Exploring the Top 10 Attractions of the Tower of London

The Tower of London is not only the most important building in Britain, it's the most visited of the city's many tourist attractions. This remarkable UNESCO World Heritage Site served as a stronghold (many times besieged, never taken) as well as a royal palace, a prison and place of execution, a royal mint and treasure vault, an observatory and, for five centuries, a private zoo.

Built by William the Conqueror to protect London and to keep an eye on the city's citizens, as well as boat traffic on the River Thames, the original Tower - the White Tower - was built about 1078. Covering some 18 acres, the Tower complex today consists of the Outer Ward surrounded by a wall with six towers and two bastions, and the Inner Ward with its 13 towers.

The Tower was long a place of confinement, among its many prisoners King David II of Scotland, Princess Elizabeth (later Queen Elizabeth I), Sir Walter Raleigh and William Penn. Many famous people were also executed or murdered within its walls, including Henry VI, as well as two of Henry VIII's wives. The last executions carried out in the Tower took place during WWII when a number of spies were shot here.

1 The White Tower and the Line of Kings

The White Tower and the Line of Kings
The White Tower and the Line of Kings

Located in the center of the Inner Ward, the White Tower - so named due to the white stone it was built from - was begun in 1078 and completed about 1100. Four stories tall with walls up to 15 ft thick, the structure has small cupolas on the corner turrets. There were added in the 17th century and the exterior was later restored by Christopher Wren.

A highlight is Line of Kings with its remarkable displays of royal armor. Acknowledged as the world's oldest tourist attraction - it was established in 1652 - this collection of weaponry includes hunting and sporting weapons from medieval times to the end of the 19th century, arms and armor used in tournaments, as well as some that belonged to Henry VIII. Afterwards, take a peek into St John's Chapel, a well-preserved example of Norman church architecture dating from 1080.

2 The Jewel House: Home of the Crown Jewels

The Jewel House: Home of the Crown Jewels
The Jewel House: Home of the Crown Jewels

The Jewel House has been home to the Crown Jewels since 1968. This unique collection includes St Edward's Crown, made of pure gold and still used in the crowning of British sovereigns, as well as the Imperial State Crown set with over 2,800 diamonds and other precious stones. Made for the coronation of Queen Victoria in 1837, it's worn at the state opening of Parliament and on other special occasions. Other interesting items include the Golden Anointing Bowl and Spoon, the only relics of the original regalia to survive the Civil War.

3 Coins and Kings: The Royal Mint

Coins and Kings: The Royal Mint
Coins and Kings: The Royal Mint [Duncan] / photo modified

The Royal Mint - located here from 1279 to 1812 - is the focus of the excellent Coins and Kings exhibit. Portraying the lives of the workers and the stories behind the coins they minted, the exhibit is located on the site of the original Mint and includes interactive displays and rare objects from the Royal Mint Museum.

4 The Medieval Palace

The Medieval Palace
The Medieval Palace

With its re-creations of the quarters used by England's kings and queens during their frequent visits, the Medieval Palace was constructed by Henry III and his son Edward I while expanding the Tower's defenses, and is famous for its opulence. Prime examples include the remarkable St Thomas's Tower Fireplace, Edward I's Bedchamber, the Chantry and the Lanthorn Tower with its collection of rare objects dating back to the 13th century.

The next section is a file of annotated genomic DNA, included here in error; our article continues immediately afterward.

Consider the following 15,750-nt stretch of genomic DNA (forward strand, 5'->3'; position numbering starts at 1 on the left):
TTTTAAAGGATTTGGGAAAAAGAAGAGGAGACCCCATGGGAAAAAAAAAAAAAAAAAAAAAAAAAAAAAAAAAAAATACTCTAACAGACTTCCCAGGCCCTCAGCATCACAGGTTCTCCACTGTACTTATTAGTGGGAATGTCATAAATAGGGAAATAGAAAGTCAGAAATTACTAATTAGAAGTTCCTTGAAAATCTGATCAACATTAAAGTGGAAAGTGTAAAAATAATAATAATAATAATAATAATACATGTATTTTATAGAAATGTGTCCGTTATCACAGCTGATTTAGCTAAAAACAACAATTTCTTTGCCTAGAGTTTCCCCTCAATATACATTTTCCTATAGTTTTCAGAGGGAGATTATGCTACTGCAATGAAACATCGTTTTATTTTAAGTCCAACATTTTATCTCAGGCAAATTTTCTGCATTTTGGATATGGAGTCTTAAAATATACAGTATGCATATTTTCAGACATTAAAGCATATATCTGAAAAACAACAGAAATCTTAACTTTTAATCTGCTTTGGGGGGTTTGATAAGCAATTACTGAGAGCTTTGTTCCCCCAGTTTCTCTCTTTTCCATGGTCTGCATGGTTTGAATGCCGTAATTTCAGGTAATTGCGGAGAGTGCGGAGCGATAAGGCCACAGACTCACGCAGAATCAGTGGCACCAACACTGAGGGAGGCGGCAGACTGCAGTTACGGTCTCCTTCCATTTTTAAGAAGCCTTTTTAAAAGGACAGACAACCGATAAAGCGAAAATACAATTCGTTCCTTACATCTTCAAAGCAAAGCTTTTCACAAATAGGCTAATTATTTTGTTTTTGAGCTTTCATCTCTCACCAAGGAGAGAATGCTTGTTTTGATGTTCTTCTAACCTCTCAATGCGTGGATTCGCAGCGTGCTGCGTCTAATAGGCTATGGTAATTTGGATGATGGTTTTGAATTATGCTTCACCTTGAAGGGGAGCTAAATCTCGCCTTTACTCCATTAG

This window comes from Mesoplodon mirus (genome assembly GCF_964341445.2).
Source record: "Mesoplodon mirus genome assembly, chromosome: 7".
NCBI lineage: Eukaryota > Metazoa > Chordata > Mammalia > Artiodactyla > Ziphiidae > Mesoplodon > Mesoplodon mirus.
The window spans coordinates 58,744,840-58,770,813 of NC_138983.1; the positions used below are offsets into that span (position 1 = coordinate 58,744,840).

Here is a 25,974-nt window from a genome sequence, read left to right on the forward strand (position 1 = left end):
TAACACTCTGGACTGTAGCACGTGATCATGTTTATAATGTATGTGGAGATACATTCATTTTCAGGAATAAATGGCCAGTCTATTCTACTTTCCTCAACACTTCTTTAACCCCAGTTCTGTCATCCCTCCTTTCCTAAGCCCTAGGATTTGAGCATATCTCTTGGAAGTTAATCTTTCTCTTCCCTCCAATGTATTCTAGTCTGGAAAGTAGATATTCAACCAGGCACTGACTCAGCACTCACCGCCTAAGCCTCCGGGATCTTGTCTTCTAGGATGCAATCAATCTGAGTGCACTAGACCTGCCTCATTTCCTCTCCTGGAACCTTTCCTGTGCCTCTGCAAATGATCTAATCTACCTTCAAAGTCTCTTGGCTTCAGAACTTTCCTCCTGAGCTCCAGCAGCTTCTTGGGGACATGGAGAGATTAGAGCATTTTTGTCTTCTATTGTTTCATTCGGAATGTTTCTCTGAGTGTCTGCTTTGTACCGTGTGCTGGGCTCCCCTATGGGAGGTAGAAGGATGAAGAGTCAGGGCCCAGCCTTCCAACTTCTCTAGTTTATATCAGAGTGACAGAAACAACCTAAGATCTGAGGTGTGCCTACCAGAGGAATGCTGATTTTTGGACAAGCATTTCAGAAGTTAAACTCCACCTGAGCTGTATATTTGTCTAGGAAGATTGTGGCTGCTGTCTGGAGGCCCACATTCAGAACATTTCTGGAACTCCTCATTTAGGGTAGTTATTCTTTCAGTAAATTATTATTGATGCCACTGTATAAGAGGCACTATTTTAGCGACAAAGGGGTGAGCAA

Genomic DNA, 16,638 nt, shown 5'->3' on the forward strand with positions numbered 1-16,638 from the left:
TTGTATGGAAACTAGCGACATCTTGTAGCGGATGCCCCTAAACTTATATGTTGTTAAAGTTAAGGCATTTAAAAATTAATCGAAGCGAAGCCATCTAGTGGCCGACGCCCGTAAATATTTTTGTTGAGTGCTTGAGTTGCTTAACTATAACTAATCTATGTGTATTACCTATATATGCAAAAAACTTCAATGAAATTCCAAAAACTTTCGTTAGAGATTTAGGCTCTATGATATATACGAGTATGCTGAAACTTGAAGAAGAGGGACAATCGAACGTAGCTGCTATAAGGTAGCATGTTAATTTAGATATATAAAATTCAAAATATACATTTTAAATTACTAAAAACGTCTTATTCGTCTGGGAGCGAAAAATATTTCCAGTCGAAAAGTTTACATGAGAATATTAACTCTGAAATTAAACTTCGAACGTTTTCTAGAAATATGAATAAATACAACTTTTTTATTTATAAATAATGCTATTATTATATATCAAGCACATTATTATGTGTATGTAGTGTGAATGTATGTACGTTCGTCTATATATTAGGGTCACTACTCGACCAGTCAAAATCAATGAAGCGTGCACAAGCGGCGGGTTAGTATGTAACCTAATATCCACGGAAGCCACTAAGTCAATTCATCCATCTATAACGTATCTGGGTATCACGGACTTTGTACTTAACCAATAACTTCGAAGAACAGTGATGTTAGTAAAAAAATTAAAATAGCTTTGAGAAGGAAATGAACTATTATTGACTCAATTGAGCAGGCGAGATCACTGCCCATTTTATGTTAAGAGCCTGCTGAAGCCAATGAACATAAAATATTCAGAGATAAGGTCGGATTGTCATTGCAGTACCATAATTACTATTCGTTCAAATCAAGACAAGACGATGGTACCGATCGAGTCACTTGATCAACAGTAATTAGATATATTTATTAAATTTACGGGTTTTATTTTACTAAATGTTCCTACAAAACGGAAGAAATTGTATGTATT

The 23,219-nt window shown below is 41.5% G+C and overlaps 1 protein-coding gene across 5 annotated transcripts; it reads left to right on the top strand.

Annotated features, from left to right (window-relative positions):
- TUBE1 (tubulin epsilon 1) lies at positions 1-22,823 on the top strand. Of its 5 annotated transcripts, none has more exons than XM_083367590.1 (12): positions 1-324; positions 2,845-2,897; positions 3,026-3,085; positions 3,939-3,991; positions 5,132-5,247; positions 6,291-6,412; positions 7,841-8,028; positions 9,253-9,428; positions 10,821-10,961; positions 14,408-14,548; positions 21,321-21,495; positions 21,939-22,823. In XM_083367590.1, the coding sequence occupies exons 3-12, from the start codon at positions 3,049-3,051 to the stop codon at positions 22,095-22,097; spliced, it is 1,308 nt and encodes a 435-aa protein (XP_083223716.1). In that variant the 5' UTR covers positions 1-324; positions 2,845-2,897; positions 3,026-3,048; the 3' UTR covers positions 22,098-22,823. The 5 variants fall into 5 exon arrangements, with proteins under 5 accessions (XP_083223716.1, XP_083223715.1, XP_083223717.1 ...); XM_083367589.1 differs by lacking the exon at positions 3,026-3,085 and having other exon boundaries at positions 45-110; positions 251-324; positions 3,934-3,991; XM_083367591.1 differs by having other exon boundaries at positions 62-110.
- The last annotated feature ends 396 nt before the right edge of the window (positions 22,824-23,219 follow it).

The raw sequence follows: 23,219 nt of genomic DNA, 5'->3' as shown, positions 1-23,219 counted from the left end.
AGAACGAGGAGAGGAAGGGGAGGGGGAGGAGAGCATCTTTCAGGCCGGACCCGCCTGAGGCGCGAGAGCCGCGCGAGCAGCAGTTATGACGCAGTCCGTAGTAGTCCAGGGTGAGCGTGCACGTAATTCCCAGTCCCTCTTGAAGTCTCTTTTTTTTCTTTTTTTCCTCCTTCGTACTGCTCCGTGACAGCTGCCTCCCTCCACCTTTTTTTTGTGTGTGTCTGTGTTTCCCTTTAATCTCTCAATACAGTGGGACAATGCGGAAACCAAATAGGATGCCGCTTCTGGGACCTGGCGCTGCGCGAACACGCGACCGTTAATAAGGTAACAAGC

5 The Bloody Tower

The Bloody Tower
The Bloody Tower Loren Sztajer / photo modified

It was in the aptly named Bloody Tower that many of the darkest of the Tower's secrets were kept - and some of the country's dirtiest deeds done. Amongst its famous prisoners was Sir Walter Raleigh, whose cell remains as it was during his three imprisonments here (including one 13 year stretch). The tower received its name after the "Princes in the Tower", Edward and Richard, were murdered by their uncle King Richard III.

6 The Other Towers

Tower of London Ravens
Tower of London Ravens

Middle Tower, built in the reign of Edward I (1307), was once accessible only by two drawbridges is one of the finest looking of the site's many towers. Beyond it stands Byward Tower containing guard rooms and the machinery for the portcullis, which can still be seen in the upper rooms. Also of interest is the Bell Tower, built by Richard I in 1190, where you'll find Princess Elizabeth's Walk, the rampart leading to Beauchamp Tower on which the future queen strolled during her confinement.

Also of note is massive Wakefield Tower where the famous Ravens are kept. The Tower of London was also once famous for its Royal Menagerie, and a fascinating exhibition about these royal beasts is located in the Brick Tower.

7 Chapel Royal of St Peter ad Vincula

The Chapel Royal of St Peter ad Vincula takes its name from the day on which it was consecrated, the festival of St Peter in Chains. Built around 1100, it was altered in the 13th century, rebuilt after a fire in 1512 and renovated and restored several times since. It's also notable as the place where many of those executed in the Tower or on Tower Hill are buried.

8 Terror on Tower Green

Terror on Tower Green
Terror on Tower Green

Tower Green is where many of the Tower of London's executions took place and is home to a moving memorial marking the site of the execution block on which condemned prisoners were beheaded. Execution inside the Tower, away from the crowds, was a privilege reserved for those of high rank or for those who had strong popular support. The best-known of those executed on or near the site are the three Queens of England: Anne Boleyn, second wife of Henry VIII, Catherine Howard, Henry's fifth wife, and Lady Jane Grey who was just 16. Anne Boleyn was executed by the clean stroke of an expert swordsman specially imported from France, while another victim, Margaret Pole, was less lucky - a blundering executioner hacked her head and shoulders to pieces.